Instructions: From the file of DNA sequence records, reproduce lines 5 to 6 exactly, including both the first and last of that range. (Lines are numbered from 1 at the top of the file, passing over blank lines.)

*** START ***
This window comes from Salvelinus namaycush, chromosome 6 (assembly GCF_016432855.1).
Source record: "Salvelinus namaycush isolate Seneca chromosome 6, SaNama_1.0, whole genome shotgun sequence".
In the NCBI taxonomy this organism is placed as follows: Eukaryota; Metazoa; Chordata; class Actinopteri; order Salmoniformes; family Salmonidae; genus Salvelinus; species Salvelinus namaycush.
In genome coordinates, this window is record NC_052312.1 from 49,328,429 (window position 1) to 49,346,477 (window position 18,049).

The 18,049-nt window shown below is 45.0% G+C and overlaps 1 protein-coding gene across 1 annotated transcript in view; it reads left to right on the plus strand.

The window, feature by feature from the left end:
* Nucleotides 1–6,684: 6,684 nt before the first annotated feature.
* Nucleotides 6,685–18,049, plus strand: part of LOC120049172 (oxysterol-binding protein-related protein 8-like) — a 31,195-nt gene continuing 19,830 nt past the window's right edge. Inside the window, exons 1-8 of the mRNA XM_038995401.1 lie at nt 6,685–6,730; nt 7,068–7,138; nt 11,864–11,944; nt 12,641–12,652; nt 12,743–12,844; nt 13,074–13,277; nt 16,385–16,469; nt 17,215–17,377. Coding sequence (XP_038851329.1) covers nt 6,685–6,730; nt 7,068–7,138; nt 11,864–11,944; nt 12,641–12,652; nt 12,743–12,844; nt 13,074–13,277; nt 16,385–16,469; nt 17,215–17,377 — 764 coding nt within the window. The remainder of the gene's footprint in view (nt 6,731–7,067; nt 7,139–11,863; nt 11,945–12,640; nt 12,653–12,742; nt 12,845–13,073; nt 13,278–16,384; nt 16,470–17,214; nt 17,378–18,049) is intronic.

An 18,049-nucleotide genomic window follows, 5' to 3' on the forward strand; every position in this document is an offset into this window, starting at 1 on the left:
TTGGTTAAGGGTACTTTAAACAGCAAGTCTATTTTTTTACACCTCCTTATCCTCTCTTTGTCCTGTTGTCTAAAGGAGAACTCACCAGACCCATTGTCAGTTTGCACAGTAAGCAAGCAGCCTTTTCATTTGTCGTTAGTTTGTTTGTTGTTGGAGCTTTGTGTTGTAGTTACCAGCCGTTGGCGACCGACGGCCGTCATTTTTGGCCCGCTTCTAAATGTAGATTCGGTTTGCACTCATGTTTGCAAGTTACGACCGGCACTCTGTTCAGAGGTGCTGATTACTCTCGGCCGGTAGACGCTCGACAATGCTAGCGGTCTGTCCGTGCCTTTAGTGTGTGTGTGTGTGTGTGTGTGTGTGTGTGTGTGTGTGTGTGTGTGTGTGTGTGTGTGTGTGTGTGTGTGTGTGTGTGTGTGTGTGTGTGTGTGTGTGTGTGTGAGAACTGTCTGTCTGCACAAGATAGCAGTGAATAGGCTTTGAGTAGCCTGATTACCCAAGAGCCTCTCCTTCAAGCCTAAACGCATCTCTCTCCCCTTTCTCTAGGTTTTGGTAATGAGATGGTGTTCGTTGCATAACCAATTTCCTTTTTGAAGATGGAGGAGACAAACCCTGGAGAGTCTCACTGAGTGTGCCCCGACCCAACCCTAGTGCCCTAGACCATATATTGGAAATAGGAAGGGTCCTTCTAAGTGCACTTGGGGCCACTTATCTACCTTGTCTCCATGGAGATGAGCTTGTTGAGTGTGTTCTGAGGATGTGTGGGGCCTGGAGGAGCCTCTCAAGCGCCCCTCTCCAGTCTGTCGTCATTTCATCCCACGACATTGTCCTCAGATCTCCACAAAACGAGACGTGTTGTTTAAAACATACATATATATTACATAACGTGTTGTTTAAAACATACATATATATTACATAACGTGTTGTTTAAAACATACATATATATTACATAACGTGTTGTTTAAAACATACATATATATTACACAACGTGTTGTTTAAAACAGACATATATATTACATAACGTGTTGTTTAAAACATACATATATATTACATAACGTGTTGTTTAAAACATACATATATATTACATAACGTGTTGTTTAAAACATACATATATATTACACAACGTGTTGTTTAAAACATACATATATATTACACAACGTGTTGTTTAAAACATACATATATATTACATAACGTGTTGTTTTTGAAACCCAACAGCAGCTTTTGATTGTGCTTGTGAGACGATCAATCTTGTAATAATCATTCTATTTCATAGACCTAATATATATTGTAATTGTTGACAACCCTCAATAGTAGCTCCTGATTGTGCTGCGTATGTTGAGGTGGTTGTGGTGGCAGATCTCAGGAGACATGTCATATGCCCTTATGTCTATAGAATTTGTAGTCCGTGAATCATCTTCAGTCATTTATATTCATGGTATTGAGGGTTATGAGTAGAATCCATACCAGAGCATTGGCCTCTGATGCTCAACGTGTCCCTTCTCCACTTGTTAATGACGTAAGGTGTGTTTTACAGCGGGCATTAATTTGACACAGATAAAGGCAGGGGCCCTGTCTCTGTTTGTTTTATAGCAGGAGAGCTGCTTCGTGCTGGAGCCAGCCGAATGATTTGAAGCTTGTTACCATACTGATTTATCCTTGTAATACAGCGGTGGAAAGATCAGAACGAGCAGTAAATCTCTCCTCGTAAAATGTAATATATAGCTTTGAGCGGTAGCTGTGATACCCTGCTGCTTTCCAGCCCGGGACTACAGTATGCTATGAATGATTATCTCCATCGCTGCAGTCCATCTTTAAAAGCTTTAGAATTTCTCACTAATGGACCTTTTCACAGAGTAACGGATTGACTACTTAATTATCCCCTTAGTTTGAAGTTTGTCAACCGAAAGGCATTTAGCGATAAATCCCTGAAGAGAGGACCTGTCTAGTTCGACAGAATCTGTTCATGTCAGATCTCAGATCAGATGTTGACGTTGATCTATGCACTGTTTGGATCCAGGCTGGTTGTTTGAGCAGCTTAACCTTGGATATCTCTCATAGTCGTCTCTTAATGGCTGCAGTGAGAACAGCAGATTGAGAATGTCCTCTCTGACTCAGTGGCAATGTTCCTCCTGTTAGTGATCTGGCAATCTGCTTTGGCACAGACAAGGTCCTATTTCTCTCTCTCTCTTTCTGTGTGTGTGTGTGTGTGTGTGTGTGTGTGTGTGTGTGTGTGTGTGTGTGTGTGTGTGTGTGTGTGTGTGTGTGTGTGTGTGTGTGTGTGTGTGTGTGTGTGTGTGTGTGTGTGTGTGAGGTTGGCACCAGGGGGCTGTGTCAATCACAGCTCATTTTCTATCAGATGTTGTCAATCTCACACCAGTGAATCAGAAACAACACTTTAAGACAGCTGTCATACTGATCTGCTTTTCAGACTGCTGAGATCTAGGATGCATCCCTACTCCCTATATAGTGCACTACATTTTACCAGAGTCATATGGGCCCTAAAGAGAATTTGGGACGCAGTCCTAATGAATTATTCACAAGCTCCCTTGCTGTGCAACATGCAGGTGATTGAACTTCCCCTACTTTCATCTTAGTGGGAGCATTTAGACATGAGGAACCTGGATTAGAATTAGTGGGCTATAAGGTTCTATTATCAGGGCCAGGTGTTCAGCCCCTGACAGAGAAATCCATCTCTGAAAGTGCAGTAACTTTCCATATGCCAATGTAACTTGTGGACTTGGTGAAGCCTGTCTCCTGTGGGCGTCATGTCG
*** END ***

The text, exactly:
The 18,049-nt window shown below is 45.0% G+C and overlaps 1 protein-coding gene across 1 annotated transcript in view; it reads left to right on the plus strand.

The window, feature by feature from the left end: